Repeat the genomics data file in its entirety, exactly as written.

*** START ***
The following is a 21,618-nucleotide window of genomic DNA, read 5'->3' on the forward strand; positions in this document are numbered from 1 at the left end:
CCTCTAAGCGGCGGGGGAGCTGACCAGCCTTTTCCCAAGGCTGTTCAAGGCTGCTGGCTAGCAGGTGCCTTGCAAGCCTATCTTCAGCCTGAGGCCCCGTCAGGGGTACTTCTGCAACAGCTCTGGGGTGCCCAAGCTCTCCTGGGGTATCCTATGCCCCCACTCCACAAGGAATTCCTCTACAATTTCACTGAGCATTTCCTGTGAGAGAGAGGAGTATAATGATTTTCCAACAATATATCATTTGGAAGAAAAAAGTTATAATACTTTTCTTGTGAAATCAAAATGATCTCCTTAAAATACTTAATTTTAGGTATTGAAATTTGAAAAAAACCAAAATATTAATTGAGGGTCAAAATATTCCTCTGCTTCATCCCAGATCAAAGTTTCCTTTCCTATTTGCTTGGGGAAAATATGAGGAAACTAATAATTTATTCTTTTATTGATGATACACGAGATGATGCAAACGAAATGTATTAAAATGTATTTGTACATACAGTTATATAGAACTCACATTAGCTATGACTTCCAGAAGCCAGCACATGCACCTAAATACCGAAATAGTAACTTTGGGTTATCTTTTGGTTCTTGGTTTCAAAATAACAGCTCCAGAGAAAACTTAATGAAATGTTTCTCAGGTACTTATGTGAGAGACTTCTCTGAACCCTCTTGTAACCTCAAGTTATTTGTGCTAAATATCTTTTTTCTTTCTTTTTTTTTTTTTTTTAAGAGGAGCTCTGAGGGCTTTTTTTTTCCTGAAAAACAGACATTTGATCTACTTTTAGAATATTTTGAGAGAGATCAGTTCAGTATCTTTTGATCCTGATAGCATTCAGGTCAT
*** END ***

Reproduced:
The following is a 21,618-nucleotide window of genomic DNA, read 5'->3' on the forward strand; positions in this document are numbered from 1 at the left end:
CCTCTAAGCGGCGGGGGAGCTGACCAGCCTTTTCCCAAGGCTGTTCAAGGCTGCTGGCTAGCAGGTGCCTTGCAAGCCTATCTTCAGCCTGAGGCCCCGTCAGGGGTACTTCTGCAACAGCTCTGGGGTGCCCAAGCTCTCCTGGGGTATCCTATGCCCCCACTCCACAAGGAATTCCTCTACAATTTCACTGAGCATTTCCTGTGAGAGAGAGGAGTATAATGATTTTCCAACAATATATCATTTGGAAGAAAAAAGTTATAATACTTTTCTTGTGAAATCAAAATGATCTCCTTAAAATACTTAATTTTAGGTATTGAAATTTGAAAAAAACCAAAATATTAATTGAGGGTCAAAATATTCCTCTGCTTCATCCCAGATCAAAGTTTCCTTTCCTATTTGCTTGGGGAAAATATGAGGAAACTAATAATTTATTCTTTTATTGATGATACACGAGATGATGCAAACGAAATGTATTAAAATGTATTTGTACATACAGTTATATAGAACTCACATTAGCTATGACTTCCAGAAGCCAGCACATGCACCTAAATACCGAAATAGTAACTTTGGGTTATCTTTTGGTTCTTGGTTTCAAAATAACAGCTCCAGAGAAAACTTAATGAAATGTTTCTCAGGTACTTATGTGAGAGACTTCTCTGAACCCTCTTGTAACCTCAAGTTATTTGTGCTAAATATCTTTTTTCTTTCTTTTTTTTTTTTTTTTAAGAGGAGCTCTGAGGGCTTTTTTTTTCCTGAAAAACAGACATTTGATCTACTTTTAGAATATTTTGAGAGAGATCAGTTCAGTATCTTTTGATCCTGATAGCATTCAGGTCAT